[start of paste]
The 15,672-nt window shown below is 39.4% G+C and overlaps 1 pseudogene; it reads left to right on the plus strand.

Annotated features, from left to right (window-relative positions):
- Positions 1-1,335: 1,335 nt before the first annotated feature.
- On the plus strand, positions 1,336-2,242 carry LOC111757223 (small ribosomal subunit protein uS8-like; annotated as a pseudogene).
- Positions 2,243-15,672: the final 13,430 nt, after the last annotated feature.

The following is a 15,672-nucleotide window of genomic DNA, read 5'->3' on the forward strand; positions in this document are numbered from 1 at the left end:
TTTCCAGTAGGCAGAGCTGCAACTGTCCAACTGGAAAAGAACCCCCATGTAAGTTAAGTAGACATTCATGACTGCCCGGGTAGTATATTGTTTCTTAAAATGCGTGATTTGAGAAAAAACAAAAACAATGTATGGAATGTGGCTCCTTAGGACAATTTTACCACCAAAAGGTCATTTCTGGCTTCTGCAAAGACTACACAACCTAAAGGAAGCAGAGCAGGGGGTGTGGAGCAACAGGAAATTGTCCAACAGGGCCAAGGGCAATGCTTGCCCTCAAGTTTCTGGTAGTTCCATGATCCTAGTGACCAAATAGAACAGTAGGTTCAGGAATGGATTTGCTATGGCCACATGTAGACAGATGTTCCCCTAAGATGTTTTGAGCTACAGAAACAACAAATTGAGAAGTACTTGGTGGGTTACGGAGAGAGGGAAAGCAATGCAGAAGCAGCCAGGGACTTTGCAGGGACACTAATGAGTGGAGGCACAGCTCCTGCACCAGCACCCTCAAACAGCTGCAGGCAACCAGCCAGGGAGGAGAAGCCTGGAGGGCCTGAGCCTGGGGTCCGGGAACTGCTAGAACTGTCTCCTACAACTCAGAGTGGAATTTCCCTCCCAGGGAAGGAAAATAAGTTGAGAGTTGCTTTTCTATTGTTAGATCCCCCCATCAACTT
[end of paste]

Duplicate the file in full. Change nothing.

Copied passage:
The 15,672-nt window shown below is 39.4% G+C and overlaps 1 pseudogene; it reads left to right on the plus strand.

Annotated features, from left to right (window-relative positions):
- Positions 1-1,335: 1,335 nt before the first annotated feature.
- On the plus strand, positions 1,336-2,242 carry LOC111757223 (small ribosomal subunit protein uS8-like; annotated as a pseudogene).
- Positions 2,243-15,672: the final 13,430 nt, after the last annotated feature.

The following is a 15,672-nucleotide window of genomic DNA, read 5'->3' on the forward strand; positions in this document are numbered from 1 at the left end:
TTTCCAGTAGGCAGAGCTGCAACTGTCCAACTGGAAAAGAACCCCCATGTAAGTTAAGTAGACATTCATGACTGCCCGGGTAGTATATTGTTTCTTAAAATGCGTGATTTGAGAAAAAACAAAAACAATGTATGGAATGTGGCTCCTTAGGACAATTTTACCACCAAAAGGTCATTTCTGGCTTCTGCAAAGACTACACAACCTAAAGGAAGCAGAGCAGGGGGTGTGGAGCAACAGGAAATTGTCCAACAGGGCCAAGGGCAATGCTTGCCCTCAAGTTTCTGGTAGTTCCATGATCCTAGTGACCAAATAGAACAGTAGGTTCAGGAATGGATTTGCTATGGCCACATGTAGACAGATGTTCCCCTAAGATGTTTTGAGCTACAGAAACAACAAATTGAGAAGTACTTGGTGGGTTACGGAGAGAGGGAAAGCAATGCAGAAGCAGCCAGGGACTTTGCAGGGACACTAATGAGTGGAGGCACAGCTCCTGCACCAGCACCCTCAAACAGCTGCAGGCAACCAGCCAGGGAGGAGAAGCCTGGAGGGCCTGAGCCTGGGGTCCGGGAACTGCTAGAACTGTCTCCTACAACTCAGAGTGGAATTTCCCTCCCAGGGAAGGAAAATAAGTTGAGAGTTGCTTTTCTATTGTTAGATCCCCCCATCAACTT